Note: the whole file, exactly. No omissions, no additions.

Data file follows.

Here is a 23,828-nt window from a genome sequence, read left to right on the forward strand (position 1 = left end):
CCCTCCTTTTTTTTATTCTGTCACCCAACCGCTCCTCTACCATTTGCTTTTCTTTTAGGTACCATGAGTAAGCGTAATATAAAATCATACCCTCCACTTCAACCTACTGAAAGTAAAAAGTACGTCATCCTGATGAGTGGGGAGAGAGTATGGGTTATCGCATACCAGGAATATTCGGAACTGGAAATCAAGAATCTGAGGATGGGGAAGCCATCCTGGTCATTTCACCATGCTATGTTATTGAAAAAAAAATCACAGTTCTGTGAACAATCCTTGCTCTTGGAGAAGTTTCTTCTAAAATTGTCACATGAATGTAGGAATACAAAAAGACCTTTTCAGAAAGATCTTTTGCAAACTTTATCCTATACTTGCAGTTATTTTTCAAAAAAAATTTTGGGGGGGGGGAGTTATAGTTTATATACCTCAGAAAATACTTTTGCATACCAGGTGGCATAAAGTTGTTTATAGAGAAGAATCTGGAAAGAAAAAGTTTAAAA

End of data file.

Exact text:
Here is a 23,828-nt window from a genome sequence, read left to right on the forward strand (position 1 = left end):
CCCTCCTTTTTTTTATTCTGTCACCCAACCGCTCCTCTACCATTTGCTTTTCTTTTAGGTACCATGAGTAAGCGTAATATAAAATCATACCCTCCACTTCAACCTACTGAAAGTAAAAAGTACGTCATCCTGATGAGTGGGGAGAGAGTATGGGTTATCGCATACCAGGAATATTCGGAACTGGAAATCAAGAATCTGAGGATGGGGAAGCCATCCTGGTCATTTCACCATGCTATGTTATTGAAAAAAAAATCACAGTTCTGTGAACAATCCTTGCTCTTGGAGAAGTTTCTTCTAAAATTGTCACATGAATGTAGGAATACAAAAAGACCTTTTCAGAAAGATCTTTTGCAAACTTTATCCTATACTTGCAGTTATTTTTCAAAAAAAATTTTGGGGGGGGGGAGTTATAGTTTATATACCTCAGAAAATACTTTTGCATACCAGGTGGCATAAAGTTGTTTATAGAGAAGAATCTGGAAAGAAAAAGTTTAAAA